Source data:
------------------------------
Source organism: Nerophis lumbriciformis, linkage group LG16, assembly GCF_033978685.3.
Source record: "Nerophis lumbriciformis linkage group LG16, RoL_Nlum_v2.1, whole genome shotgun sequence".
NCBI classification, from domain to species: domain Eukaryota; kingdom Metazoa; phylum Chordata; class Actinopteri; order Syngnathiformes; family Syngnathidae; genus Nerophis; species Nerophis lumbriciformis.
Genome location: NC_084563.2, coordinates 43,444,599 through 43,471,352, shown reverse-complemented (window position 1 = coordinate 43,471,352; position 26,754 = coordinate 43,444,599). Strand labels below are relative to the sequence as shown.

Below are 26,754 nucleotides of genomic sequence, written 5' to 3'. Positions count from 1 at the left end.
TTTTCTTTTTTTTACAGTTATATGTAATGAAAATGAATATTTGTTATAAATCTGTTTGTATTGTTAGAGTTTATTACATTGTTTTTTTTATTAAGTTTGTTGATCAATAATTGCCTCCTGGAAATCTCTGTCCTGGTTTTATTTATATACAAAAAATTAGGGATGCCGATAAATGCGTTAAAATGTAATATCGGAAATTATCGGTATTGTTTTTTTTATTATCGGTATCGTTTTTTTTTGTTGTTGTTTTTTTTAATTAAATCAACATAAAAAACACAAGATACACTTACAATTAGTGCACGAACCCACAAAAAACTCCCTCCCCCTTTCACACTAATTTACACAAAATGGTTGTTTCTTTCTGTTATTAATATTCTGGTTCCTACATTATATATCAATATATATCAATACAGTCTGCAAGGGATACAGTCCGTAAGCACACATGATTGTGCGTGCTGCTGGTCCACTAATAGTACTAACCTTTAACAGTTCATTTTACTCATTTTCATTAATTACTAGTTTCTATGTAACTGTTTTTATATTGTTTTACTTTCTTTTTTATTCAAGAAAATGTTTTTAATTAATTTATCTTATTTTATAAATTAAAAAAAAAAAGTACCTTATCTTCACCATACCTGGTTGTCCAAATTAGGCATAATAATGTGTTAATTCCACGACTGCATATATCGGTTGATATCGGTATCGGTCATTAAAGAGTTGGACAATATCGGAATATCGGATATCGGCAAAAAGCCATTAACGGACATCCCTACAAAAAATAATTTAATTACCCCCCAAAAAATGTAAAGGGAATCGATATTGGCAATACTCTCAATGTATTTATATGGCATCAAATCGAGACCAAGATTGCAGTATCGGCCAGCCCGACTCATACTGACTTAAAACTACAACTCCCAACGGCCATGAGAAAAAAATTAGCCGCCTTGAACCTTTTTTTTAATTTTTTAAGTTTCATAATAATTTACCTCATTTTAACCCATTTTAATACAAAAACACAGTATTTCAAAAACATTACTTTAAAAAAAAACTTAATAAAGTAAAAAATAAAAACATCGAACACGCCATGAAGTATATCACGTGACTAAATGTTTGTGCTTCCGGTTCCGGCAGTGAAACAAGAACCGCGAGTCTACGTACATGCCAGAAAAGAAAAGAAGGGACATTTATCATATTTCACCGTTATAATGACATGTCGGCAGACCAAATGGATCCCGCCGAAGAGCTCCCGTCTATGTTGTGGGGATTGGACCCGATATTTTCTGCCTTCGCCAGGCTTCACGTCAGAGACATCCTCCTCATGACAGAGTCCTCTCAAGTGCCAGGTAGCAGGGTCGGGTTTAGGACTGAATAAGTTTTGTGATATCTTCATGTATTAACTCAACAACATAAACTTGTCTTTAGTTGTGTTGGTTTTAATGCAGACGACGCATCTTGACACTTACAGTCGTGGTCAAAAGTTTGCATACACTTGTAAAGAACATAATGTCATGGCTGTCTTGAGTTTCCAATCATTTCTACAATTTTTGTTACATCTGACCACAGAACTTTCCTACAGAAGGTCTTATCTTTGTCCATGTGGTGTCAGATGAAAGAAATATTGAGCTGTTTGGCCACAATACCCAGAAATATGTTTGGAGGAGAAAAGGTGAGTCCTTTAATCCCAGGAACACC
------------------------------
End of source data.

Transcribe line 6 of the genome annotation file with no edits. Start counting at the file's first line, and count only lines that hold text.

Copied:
TTTTCTTTTTTTTACAGTTATATGTAATGAAAATGAATATTTGTTATAAATCTGTTTGTATTGTTAGAGTTTATTACATTGTTTTTTTTATTAAGTTTGTTGATCAATAATTGCCTCCTGGAAATCTCTGTCCTGGTTTTATTTATATACAAAAAATTAGGGATGCCGATAAATGCGTTAAAATGTAATATCGGAAATTATCGGTATTGTTTTTTTTATTATCGGTATCGTTTTTTTTTGTTGTTGTTTTTTTTAATTAAATCAACATAAAAAACACAAGATACACTTACAATTAGTGCACGAACCCACAAAAAACTCCCTCCCCCTTTCACACTAATTTACACAAAATGGTTGTTTCTTTCTGTTATTAATATTCTGGTTCCTACATTATATATCAATATATATCAATACAGTCTGCAAGGGATACAGTCCGTAAGCACACATGATTGTGCGTGCTGCTGGTCCACTAATAGTACTAACCTTTAACAGTTCATTTTACTCATTTTCATTAATTACTAGTTTCTATGTAACTGTTTTTATATTGTTTTACTTTCTTTTTTATTCAAGAAAATGTTTTTAATTAATTTATCTTATTTTATAAATTAAAAAAAAAAAGTACCTTATCTTCACCATACCTGGTTGTCCAAATTAGGCATAATAATGTGTTAATTCCACGACTGCATATATCGGTTGATATCGGTATCGGTCATTAAAGAGTTGGACAATATCGGAATATCGGATATCGGCAAAAAGCCATTAACGGACATCCCTACAAAAAATAATTTAATTACCCCCCAAAAAATGTAAAGGGAATCGATATTGGCAATACTCTCAATGTATTTATATGGCATCAAATCGAGACCAAGATTGCAGTATCGGCCAGCCCGACTCATACTGACTTAAAACTACAACTCCCAACGGCCATGAGAAAAAAATTAGCCGCCTTGAACCTTTTTTTTAATTTTTTAAGTTTCATAATAATTTACCTCATTTTAACCCATTTTAATACAAAAACACAGTATTTCAAAAACATTACTTTAAAAAAAAACTTAATAAAGTAAAAAATAAAAACATCGAACACGCCATGAAGTATATCACGTGACTAAATGTTTGTGCTTCCGGTTCCGGCAGTGAAACAAGAACCGCGAGTCTACGTACATGCCAGAAAAGAAAAGAAGGGACATTTATCATATTTCACCGTTATAATGACATGTCGGCAGACCAAATGGATCCCGCCGAAGAGCTCCCGTCTATGTTGTGGGGATTGGACCCGATATTTTCTGCCTTCGCCAGGCTTCACGTCAGAGACATCCTCCTCATGACAGAGTCCTCTCAAGTGCCAGGTAGCAGGGTCGGGTTTAGGACTGAATAAGTTTTGTGATATCTTCATGTATTAACTCAACAACATAAACTTGTCTTTAGTTGTGTTGGTTTTAATGCAGACGACGCATCTTGACACTTACAGTCGTGGTCAAAAGTTTGCATACACTTGTAAAGAACATAATGTCATGGCTGTCTTGAGTTTCCAATCATTTCTACAATTTTTGTTACATCTGACCACAGAACTTTCCTACAGAAGGTCTTATCTTTGTCCATGTGGTGTCAGATGAAAGAAATATTGAGCTGTTTGGCCACAATACCCAGAAATATGTTTGGAGGAGAAAAGGTGAGTCCTTTAATCCCAGGAACACC